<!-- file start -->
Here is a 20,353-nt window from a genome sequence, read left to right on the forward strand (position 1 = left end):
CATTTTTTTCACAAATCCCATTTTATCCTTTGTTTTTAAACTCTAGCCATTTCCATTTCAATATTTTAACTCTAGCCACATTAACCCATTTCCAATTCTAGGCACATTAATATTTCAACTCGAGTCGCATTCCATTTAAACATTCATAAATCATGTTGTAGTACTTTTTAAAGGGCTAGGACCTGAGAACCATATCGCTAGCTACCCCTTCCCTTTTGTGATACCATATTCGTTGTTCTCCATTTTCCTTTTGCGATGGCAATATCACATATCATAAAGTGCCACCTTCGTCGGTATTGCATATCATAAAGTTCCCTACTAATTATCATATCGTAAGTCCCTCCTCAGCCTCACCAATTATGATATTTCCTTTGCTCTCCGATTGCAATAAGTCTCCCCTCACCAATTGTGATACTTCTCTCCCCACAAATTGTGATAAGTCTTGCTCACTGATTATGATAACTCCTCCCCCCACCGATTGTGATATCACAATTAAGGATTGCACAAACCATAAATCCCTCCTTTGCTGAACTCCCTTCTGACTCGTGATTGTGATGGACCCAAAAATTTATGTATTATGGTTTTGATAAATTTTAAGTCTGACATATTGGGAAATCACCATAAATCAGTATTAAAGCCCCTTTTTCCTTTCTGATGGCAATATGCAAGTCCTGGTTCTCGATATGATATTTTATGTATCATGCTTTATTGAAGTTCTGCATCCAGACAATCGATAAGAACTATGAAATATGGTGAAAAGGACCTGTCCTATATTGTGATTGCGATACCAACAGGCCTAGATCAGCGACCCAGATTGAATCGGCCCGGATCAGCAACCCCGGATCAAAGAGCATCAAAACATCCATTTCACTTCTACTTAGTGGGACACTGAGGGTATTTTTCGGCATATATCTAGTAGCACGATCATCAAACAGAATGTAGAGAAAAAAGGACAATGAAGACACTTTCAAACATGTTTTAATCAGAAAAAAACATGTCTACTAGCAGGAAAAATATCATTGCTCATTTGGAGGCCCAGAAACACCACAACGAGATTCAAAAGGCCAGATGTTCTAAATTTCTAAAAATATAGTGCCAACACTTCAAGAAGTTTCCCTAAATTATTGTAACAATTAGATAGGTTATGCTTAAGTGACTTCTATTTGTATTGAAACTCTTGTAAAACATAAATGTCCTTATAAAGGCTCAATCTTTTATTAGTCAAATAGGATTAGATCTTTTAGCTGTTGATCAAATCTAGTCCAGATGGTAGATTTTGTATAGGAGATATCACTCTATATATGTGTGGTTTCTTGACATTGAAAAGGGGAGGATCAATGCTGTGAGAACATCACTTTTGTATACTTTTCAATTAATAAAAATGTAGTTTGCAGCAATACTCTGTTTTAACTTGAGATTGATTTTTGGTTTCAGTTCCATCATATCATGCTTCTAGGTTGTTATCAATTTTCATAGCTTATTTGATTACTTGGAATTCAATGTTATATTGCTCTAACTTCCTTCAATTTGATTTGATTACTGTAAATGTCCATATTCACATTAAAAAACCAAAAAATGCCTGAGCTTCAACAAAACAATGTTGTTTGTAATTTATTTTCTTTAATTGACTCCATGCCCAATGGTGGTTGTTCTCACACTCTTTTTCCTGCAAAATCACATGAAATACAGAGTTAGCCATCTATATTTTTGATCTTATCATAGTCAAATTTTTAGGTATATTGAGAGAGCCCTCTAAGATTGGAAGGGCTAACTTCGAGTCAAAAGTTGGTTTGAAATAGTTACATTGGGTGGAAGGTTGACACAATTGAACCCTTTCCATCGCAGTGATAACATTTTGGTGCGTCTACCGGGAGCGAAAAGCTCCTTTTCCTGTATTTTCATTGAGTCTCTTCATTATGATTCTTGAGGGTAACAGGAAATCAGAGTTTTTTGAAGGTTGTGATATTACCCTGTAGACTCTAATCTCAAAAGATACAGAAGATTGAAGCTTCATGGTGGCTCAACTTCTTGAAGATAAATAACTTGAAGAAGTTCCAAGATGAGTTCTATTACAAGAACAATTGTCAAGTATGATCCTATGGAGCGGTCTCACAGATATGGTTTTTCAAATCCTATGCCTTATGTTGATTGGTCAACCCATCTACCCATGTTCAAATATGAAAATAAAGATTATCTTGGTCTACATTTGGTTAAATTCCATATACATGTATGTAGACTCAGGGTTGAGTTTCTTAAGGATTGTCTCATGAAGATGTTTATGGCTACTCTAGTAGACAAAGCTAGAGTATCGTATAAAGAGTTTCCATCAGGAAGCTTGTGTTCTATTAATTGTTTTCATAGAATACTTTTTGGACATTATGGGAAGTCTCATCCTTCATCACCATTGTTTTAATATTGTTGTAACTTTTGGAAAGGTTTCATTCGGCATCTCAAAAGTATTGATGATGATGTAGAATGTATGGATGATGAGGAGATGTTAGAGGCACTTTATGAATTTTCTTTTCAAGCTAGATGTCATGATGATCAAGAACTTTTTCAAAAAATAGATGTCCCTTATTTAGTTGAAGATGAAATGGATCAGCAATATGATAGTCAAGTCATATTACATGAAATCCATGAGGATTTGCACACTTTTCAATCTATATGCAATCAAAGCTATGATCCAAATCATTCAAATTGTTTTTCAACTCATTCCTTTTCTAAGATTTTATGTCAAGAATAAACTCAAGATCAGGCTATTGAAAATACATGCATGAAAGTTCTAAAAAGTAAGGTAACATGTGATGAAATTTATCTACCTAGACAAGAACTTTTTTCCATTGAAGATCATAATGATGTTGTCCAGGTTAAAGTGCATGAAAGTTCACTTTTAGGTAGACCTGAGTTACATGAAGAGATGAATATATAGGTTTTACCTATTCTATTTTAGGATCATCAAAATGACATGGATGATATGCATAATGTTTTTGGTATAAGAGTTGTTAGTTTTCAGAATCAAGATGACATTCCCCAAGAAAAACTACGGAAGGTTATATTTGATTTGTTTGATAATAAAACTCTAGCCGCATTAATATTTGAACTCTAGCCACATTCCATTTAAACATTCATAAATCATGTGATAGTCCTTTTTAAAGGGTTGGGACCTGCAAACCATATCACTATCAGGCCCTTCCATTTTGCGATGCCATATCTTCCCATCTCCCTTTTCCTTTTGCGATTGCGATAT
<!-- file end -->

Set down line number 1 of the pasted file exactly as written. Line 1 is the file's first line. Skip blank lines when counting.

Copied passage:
Here is a 20,353-nt window from a genome sequence, read left to right on the forward strand (position 1 = left end):